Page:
NEW YORK ( TheStreet) -- Investors often take a low P/E ratio, coupled with billions of dollars in revenue, to mean value play. While this is sometimes the case, the opposite frequently holds true. Don't let hollow upside, aka a dead cat bounce, make you take a long-term leap in these two dying stocks floated by dying companies with dying brands.
After falling off of a cliff at the open last Wednesday, JCP found a bottom Friday and ended up more than 1% on an otherwise down day for the market. This pop erased very little of 20%-plus decline JCP experienced on an abysmal earnings report. While there might be more upside in store, it's upside I would only be willing to trade. A dead cat bounce does not equal long-term opportunity.
Newser, via the TheStreet summarized one of the reasons why Ron Johnson's plan to turn J. C. Penney around simply will not work:
J. C. Penney's new plan -- stop offering huge markdowns on inflated, "fake prices" in order to offer "fair and square" pricing -- sounds good in theory. Prices start at least 40% lower than they had been, with no need for customers to take advantage of sales or coupons to get the lowest price ... "The consensus ... seems to be that the J. C. Penney makeover is shaping up as a major flop," writes Brad Tuttle in Time. Why? Shoppers like coupons and sales.Well-stated. But, there's more. Pardon my American slang, but there's really not a nicer way to say it -- JCP's product blows. And what's worse is you can get practically everything the department store sells at another equally soulless department store, loads of chain stores and many other types of outlets ranging from local brick-and-mortar establishments to e-commerce shops. And what's even more dreadful for JCP is the fact that these other outlets properly play to the consumers' desire to score a big sale. Ron Johnson is no longer at Apple (AAPL). He does not enjoy the luxury of riding shotgun with Steve Jobs any longer. The idea of not having sales and advertised discounts is a great one when you have the types of premium products Apple does. You have no choice but to feign bargain, no matter how much you think this common strategy insults your customers' collective intelligence, when you're selling junk that's a dime a dozen. If Johnson is smart, he'll swallow his pride, scale back the bravado and convene the heads of Sears (SHLD) and Macy's (M) to talk M&A or, at the very least, aggressive partnership. The only way the department store can possibly survive, outside of world cities such as Manhattan, is by sporting a unified front.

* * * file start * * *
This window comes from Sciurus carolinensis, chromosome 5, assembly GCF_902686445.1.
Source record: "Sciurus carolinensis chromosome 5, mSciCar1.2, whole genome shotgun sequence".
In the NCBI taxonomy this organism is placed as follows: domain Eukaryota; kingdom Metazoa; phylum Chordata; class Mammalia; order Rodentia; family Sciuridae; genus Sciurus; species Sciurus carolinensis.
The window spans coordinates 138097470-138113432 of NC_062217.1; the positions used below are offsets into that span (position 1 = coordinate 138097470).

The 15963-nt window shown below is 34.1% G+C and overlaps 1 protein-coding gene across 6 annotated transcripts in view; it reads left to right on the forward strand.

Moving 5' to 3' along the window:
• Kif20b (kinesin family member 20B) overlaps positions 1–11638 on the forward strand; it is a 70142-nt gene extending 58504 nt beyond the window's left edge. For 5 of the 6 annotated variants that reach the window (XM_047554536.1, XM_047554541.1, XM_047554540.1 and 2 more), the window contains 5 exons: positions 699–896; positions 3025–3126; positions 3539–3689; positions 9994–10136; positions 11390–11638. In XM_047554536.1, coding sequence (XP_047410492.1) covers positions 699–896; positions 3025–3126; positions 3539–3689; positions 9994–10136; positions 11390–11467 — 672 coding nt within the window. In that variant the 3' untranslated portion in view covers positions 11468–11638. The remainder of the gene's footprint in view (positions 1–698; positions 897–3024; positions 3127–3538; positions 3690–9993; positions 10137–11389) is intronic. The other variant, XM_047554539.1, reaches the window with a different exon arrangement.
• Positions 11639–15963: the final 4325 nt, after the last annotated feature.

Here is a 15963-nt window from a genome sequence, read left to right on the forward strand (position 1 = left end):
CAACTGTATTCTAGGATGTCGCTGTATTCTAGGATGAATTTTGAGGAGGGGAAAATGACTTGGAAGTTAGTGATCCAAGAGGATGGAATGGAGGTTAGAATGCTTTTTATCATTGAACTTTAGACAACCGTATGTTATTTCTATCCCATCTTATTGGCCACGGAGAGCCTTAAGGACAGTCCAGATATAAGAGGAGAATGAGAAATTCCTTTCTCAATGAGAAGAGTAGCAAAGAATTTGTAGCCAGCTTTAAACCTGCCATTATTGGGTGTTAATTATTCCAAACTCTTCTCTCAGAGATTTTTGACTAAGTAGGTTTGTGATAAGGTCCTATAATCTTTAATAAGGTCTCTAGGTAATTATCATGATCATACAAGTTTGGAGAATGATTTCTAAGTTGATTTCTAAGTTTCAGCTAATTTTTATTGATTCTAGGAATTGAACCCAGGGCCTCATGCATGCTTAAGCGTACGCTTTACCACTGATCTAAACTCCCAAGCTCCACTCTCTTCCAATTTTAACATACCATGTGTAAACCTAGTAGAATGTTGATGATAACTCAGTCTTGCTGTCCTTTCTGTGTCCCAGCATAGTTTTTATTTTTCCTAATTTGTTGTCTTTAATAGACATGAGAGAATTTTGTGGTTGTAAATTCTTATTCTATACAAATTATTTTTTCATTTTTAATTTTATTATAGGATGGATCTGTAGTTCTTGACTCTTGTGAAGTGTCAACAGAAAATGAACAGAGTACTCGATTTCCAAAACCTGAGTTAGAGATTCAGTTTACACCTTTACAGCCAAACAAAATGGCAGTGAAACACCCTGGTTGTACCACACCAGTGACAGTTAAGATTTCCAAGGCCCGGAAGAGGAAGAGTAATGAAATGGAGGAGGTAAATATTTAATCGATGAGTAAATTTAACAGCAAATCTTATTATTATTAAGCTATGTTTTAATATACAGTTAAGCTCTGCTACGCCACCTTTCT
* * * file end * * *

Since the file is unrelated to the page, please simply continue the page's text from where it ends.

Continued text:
JCP CEO RonJohnson thinks this problem can be solved by "educating" shoppers about the new, fairer pricing strategy, but they don't want to be educated, Tuttle writes: They want "that 'Wow! What a deal!' high" that only markdowns bring, and that high can usually be found at an establishment right next door to your local J. C. Penney.